How Hi-Fi Rush Found Success Despite Zero Marketing

Even with the lack of hype & awareness, Hi-Fi Rush managed to take us all by storm.

Story Highlights

  • The lack of passion and creativity is why modern video games often fail or don’t meet expectations.
  • Marketing isn’t a defining factor when it comes to the success of a product. Quality is of the utmost importance. 
  • Companies focus too heavily on singular aspects such as cutting-edge graphics or “unique” live-service elements. This is the opposite of what needs to be done.

Video games are a form of art. While many would disagree with that statement, the medium feeds off of a person’s imagination and creativity.

Without those elements, I’m sure you know that all we would get is bland and mediocre garbage. There have been way too many examples at this point where a game just doesn’t deliver anything.

The power to think and imagine technically has no limits. People have come up with some crazy ideas on both sides of the spectrum, even outside of the gaming industry.

This shows that the possibilities are endless, yet, in order to explore said possibilities, you need passion and drive. If a man can go to the moon, making a good game shouldn’t really be a problem.

Yet a problem it is. Focusing on everything other than the core aspect of a video game in order to make the most money possible and please investors, gaming has lost a lot of its flair.

From big-budget marketing to unnecessary microtransactions, the shift in focus is quite obvious. People have forgotten how word spreads, especially when something is so good that it just organically grows and spreads.

We have had many examples opposing this new gaming state in the last year, such as Elden Ring & Stray. Now, Hi-Fi Rush has joined their ranks too. While it’s nothing unique or groundbreaking, Hi-Fi Rush has set itself apart from the competition by embracing the nature of gaming and demonstrating creativity and passion.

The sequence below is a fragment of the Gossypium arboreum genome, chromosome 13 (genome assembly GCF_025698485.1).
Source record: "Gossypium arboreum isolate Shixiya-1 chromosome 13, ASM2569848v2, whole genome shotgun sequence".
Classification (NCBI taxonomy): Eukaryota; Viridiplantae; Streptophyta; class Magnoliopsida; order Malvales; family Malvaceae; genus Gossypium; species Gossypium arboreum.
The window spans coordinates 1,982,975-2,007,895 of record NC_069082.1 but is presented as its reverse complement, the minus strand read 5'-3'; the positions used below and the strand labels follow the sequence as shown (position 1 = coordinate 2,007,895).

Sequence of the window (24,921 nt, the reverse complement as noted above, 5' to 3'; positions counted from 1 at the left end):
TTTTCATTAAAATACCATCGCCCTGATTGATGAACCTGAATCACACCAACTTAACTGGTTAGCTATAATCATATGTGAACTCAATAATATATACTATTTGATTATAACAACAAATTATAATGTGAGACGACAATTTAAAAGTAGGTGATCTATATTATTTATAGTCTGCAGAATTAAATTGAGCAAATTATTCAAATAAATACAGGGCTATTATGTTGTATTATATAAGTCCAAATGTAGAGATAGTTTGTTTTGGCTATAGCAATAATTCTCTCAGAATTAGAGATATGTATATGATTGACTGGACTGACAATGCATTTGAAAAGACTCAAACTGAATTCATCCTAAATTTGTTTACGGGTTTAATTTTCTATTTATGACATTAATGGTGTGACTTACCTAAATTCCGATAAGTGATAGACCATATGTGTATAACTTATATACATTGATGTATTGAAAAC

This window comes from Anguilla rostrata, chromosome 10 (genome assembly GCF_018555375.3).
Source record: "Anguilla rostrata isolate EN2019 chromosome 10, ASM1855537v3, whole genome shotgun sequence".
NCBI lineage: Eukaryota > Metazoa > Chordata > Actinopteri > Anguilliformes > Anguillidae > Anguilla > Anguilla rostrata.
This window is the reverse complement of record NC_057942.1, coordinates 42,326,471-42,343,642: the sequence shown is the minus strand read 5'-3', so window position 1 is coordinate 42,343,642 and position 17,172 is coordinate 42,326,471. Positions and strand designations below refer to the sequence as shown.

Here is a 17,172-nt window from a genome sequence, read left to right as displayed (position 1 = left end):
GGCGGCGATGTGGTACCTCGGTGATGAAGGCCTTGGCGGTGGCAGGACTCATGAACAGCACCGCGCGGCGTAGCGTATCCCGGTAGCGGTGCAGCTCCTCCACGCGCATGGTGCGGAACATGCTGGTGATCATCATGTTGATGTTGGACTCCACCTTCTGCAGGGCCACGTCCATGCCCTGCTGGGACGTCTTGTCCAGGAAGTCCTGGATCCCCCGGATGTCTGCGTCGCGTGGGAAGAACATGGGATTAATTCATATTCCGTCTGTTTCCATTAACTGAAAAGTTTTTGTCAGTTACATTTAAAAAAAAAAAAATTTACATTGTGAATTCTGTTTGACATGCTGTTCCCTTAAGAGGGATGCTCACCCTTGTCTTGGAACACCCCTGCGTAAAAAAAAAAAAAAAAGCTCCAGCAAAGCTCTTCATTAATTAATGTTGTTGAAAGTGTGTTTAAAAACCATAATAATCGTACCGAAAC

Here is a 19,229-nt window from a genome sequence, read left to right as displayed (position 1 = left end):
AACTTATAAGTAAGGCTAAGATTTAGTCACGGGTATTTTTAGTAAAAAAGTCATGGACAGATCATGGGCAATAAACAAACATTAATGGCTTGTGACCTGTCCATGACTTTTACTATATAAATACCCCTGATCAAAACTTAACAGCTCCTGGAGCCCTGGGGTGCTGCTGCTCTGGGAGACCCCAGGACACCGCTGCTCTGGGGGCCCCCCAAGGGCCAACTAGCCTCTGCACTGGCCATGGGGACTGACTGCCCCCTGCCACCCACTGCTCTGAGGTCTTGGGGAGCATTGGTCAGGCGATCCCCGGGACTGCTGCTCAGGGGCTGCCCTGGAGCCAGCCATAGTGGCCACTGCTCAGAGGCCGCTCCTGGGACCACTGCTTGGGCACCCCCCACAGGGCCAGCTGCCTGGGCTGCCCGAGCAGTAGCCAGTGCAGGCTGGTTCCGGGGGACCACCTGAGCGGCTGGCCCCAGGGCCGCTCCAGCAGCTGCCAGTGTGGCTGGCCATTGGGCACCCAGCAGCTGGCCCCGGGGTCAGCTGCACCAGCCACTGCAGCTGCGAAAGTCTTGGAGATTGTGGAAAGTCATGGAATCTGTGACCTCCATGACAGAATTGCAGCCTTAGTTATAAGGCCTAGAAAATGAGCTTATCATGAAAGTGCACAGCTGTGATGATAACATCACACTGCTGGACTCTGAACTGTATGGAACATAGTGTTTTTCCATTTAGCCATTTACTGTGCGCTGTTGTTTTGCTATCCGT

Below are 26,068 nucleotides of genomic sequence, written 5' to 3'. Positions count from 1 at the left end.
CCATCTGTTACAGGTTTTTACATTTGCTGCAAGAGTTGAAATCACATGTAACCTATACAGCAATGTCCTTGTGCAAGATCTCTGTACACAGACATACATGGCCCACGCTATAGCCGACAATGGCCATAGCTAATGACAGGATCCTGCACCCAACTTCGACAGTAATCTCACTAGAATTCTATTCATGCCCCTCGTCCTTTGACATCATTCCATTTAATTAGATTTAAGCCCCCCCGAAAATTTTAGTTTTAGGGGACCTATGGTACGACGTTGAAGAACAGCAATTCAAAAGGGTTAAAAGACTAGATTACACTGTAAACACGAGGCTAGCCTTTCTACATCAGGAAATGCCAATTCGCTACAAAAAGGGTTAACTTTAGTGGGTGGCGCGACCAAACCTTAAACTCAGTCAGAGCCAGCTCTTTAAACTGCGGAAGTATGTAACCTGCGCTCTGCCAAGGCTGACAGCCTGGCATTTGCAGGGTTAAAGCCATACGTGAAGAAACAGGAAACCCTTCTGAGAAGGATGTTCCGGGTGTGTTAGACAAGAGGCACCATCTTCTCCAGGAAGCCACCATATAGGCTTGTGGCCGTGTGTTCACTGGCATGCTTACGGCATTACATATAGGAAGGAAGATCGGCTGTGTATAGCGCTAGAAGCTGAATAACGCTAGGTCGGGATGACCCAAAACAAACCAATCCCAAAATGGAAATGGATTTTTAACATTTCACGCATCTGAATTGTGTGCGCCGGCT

Why Creativity Is Crucial

Books are special, and there are a lot of people out there that feel the same way. There’s a reason for that, and that is because a book stimulates the reader’s mind.

Their brain is free to wander and visualize the content of the book in an entirely different space. This element that is exclusive to a book is fully experienced due to the creative abundance that’s inside of us.

Bringing that image from inside your mind and portraying it on a screen, something that you can visually and physically experience, is a pretty extreme achievement. When executed well, it can give some pretty great results. That’s something Hi-Fi Rush has achieved.

The point I want to make here first is about the presentation of this game. The way it presents itself right from the start pulls you in as a player. It piques your curiosity and makes you want to see more. The more you see, the more you end up wanting to experience it. One of the ways it does this is through its setting.

A great example is Spider-Man: Shattered Dimensions. Honestly, that game, along with Web of Shadows, was a breath of fresh air. The visual presentation of the former, along with the four distinct art styles, added a lot of variety that meshed well together. Its sequel, Edge of Time, lacked this charm, and we all know how that went.

It’s similar to a sales pitch. If the first thirty seconds of your title aren’t captivating, it’s not gonna pull the audience. There are a lot of ways to achieve this, but these days it’s often boiled down to flashy graphics and empty promises that most developers fail to deliver on.

Hi-Fi Rush doesn’t suffer from this simply because it didn’t do anything like that. It isn’t groundbreaking or the first of its kind. The developers wanted to make this game. They wanted people to play it and have fun. This drive and passion are what fueled the project, and that’s what makes it special. 

Hi-Fi Rush Is Visually Appealing

I want to preface this section by saying that even something that is broken can be beautiful. Elden Ring came out last year. Its world, The Lands Between, was broken. As a result of The Shattering and the fall of The Golden Order, that world was broken. Funnily enough, the game was also broken on launch, especially the PC port.

Yet despite its world that was a shell of its former self and the questionable launch state, that game was beautiful to look at and a massive success.